The Columbus Symphony Orchestra looks forward to a bigger season — literally.

The city’s mostly volunteer, no-audition ensemble has grown from a base of about 45 musicians to nearly 60 thus far for the new campaign kicking off Oct. 16 at The Commons in downtown Columbus.

So perhaps some future rehears- als could be characterized as tight in more ways than the harmonious sound.

“It’s a great problem to have,” Josh Aerie said.

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He’s the South Bend resident who became the orchestra’s new music director last season.

For Aerie’s tryout concert in February 2015, he recruited several new, local players with enticing pitch for fresh musicians.

There’s room for more strings players, Aerie said, stressing the importance of giving nonprofessional performers the chance to play and create.

The season-opening concert will even give symphony players a chance to create a few seasonal goosebumps with an afternoon titled “Boo! Things That Go Bump in the Orchestra.” By Aerie’s estimation, even musical tricks — that is, tunes with a scary foreboding — often can be a treat.

One piece, “Funeral March of a Marionette,” served as theme music to the TV show “Alfred Hitchcock Presents.” Another, Antonin Dvorak’s “The Water Goblin,” revolves around a girl ensnared by a sinister creature.

“I feel that music always tells a story, one way or another,” Aerie said. “And the way it tells a story actually is individualized to each of us via the sounds.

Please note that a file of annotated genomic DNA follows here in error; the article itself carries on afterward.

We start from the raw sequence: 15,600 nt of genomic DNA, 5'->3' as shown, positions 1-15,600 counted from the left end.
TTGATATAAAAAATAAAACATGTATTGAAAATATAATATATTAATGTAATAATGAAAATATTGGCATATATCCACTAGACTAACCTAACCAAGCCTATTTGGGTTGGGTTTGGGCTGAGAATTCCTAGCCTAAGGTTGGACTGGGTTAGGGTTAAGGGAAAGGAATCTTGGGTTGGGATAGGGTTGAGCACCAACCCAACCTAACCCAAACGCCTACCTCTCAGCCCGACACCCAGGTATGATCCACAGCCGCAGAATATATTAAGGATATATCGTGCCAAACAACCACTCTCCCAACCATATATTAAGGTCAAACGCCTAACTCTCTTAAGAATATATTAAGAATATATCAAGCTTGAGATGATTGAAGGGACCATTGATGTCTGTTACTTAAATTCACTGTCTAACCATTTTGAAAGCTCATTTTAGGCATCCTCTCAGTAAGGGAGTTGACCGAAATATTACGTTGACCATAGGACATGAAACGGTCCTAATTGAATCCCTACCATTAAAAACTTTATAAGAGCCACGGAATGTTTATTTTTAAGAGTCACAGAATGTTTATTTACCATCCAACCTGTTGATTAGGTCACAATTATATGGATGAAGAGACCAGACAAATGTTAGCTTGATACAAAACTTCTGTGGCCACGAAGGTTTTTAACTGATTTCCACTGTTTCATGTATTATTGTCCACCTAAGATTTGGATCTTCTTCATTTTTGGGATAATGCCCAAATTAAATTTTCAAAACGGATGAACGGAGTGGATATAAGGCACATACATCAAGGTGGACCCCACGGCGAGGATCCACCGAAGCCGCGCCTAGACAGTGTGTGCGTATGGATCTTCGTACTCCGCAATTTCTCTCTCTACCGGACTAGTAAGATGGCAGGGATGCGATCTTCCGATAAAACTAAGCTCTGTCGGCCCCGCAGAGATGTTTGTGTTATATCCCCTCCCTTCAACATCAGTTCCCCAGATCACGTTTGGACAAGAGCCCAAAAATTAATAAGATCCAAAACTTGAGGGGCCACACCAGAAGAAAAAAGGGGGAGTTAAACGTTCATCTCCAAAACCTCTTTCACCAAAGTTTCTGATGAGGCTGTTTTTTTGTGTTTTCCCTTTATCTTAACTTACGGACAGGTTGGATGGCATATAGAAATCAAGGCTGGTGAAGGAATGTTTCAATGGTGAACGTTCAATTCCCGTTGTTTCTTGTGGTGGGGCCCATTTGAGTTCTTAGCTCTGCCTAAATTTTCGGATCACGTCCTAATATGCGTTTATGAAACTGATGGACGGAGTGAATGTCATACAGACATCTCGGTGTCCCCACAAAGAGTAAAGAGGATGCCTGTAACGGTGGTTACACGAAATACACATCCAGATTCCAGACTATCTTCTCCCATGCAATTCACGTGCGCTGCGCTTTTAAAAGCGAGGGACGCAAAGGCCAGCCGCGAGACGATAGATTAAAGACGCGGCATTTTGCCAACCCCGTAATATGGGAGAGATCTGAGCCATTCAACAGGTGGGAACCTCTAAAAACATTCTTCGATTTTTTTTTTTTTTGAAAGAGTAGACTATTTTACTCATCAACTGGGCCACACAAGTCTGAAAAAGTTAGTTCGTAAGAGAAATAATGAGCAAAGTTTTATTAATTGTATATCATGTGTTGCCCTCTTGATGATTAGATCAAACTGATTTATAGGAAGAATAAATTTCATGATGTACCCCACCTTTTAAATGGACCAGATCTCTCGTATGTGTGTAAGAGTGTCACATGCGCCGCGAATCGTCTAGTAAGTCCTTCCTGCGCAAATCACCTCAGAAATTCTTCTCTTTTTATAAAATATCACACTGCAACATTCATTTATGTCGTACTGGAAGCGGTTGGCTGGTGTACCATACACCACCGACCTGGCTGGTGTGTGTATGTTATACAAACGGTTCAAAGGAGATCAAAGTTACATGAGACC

“We have remember that, as kids, those old fairy tales like the Brothers Grimm were very dark. And they often did not end well.

“And the way people often have told stories to their children has included a moral, of course, but also sometimes it has included a little bit of a fear factor.”

French horn player Patrick Vogt mentioned that some of that comes into play during the opening concert’s presentation of Modest Mussorgsky’s “Night On Bald Mountain,” in which a collection of instruments progressively join in to create a chaotic frenzy.

“It brings about a rather foreboding melody,” Vogt said.

The musician also mentioned that the concert will included a few surprises and twist and turns that he would prefer remain in the shadows for now.

“There are loud noises that suddenly surface when you might not expect them, almost like a ghost popping out,” Vogt said.

Vogt, a symphony volunteer performer who also plays and sings at paid performances in and around Indianapolis, still firmly believes the symphony serves a specific purpose in a community that also has the Columbus Indiana Philharmonic, a growing professional ensemble.

“There are very few groups I can think of that provide musicians such an opportunity to play high-quality symphonic music while still enabling them to pursue other career paths and life goals,” said Vogt, a Columbus native who works for an Indianapolis firm.

The Columbus Symphony season

All concerts at 3:30 p.m. at The Commons, 300 Washington St. in Columbus, unless otherwise noted. Season theme is “Adventures in Great Music.”

  • Oct. 16: “Boo! Things that Go Bump in the Orchestra,” featuring Antonin Dvorak’s “The Water Goblin” and other works.
  • Dec. 4: “A CSO Holiday,” featuring an abridged version of Pyotr Ilyich Tchaikovsky’s “The Nutcracker.”
  • March 5: “Hometown Talent,” featuring the Andrews Strings Studio and the winner of the upcoming first annual CSO Youth Concerto Competition.
  • April 30: “Music Americana,” featuring Antonin Dvorak’s “New World Symphony.”
  • 7:30 p.m. June 11 at Mill Race Park: “Hail to the Heroes,” featuring Ludwig von Beethoven’s Symphony No. 3 Eroica.

Tickets: $10 in advance at csoindiana.org or $15 at the door for adults; $5 in advance or $10 at the door for students ages 12-18 and senior citizens; free for children younger than 12 accompanied by an adult.

Information: csoindiana.org and the Facebook page at Columbus Symphony Orchestra Indiana.

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Brian Blair is a reporter for The Republic. He can be reached at bblair@therepublic.com or 812-379-5672.